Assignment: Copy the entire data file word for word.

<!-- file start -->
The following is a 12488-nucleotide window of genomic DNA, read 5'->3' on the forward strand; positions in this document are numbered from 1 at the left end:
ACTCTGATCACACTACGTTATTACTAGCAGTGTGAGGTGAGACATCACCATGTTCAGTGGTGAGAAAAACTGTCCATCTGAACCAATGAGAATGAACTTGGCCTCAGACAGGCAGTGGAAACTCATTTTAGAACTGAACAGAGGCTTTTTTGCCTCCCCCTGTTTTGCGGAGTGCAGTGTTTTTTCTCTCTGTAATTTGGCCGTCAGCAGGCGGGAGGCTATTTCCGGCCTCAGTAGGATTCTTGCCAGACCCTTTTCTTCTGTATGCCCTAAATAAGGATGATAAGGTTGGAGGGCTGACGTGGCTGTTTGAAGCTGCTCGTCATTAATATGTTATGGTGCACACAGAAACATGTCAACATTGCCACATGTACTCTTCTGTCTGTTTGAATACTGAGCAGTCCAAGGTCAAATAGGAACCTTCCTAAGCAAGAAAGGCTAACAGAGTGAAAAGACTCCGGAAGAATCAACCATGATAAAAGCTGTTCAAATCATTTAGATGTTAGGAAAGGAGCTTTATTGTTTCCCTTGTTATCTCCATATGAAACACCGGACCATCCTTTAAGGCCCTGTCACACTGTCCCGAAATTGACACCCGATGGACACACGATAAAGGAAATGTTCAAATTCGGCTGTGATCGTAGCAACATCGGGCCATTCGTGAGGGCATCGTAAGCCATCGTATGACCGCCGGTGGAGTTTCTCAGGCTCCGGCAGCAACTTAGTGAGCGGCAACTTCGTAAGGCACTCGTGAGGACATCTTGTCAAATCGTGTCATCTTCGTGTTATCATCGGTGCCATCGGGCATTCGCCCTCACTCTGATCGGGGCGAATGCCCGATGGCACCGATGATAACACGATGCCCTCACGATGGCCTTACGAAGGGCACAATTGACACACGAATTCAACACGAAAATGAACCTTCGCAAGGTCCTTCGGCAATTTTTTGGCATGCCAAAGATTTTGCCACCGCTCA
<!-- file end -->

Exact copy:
The following is a 12488-nucleotide window of genomic DNA, read 5'->3' on the forward strand; positions in this document are numbered from 1 at the left end:
ACTCTGATCACACTACGTTATTACTAGCAGTGTGAGGTGAGACATCACCATGTTCAGTGGTGAGAAAAACTGTCCATCTGAACCAATGAGAATGAACTTGGCCTCAGACAGGCAGTGGAAACTCATTTTAGAACTGAACAGAGGCTTTTTTGCCTCCCCCTGTTTTGCGGAGTGCAGTGTTTTTTCTCTCTGTAATTTGGCCGTCAGCAGGCGGGAGGCTATTTCCGGCCTCAGTAGGATTCTTGCCAGACCCTTTTCTTCTGTATGCCCTAAATAAGGATGATAAGGTTGGAGGGCTGACGTGGCTGTTTGAAGCTGCTCGTCATTAATATGTTATGGTGCACACAGAAACATGTCAACATTGCCACATGTACTCTTCTGTCTGTTTGAATACTGAGCAGTCCAAGGTCAAATAGGAACCTTCCTAAGCAAGAAAGGCTAACAGAGTGAAAAGACTCCGGAAGAATCAACCATGATAAAAGCTGTTCAAATCATTTAGATGTTAGGAAAGGAGCTTTATTGTTTCCCTTGTTATCTCCATATGAAACACCGGACCATCCTTTAAGGCCCTGTCACACTGTCCCGAAATTGACACCCGATGGACACACGATAAAGGAAATGTTCAAATTCGGCTGTGATCGTAGCAACATCGGGCCATTCGTGAGGGCATCGTAAGCCATCGTATGACCGCCGGTGGAGTTTCTCAGGCTCCGGCAGCAACTTAGTGAGCGGCAACTTCGTAAGGCACTCGTGAGGACATCTTGTCAAATCGTGTCATCTTCGTGTTATCATCGGTGCCATCGGGCATTCGCCCTCACTCTGATCGGGGCGAATGCCCGATGGCACCGATGATAACACGATGCCCTCACGATGGCCTTACGAAGGGCACAATTGACACACGAATTCAACACGAAAATGAACCTTCGCAAGGTCCTTCGGCAATTTTTTGGCATGCCAAAGATTTTGCCACCGCTCA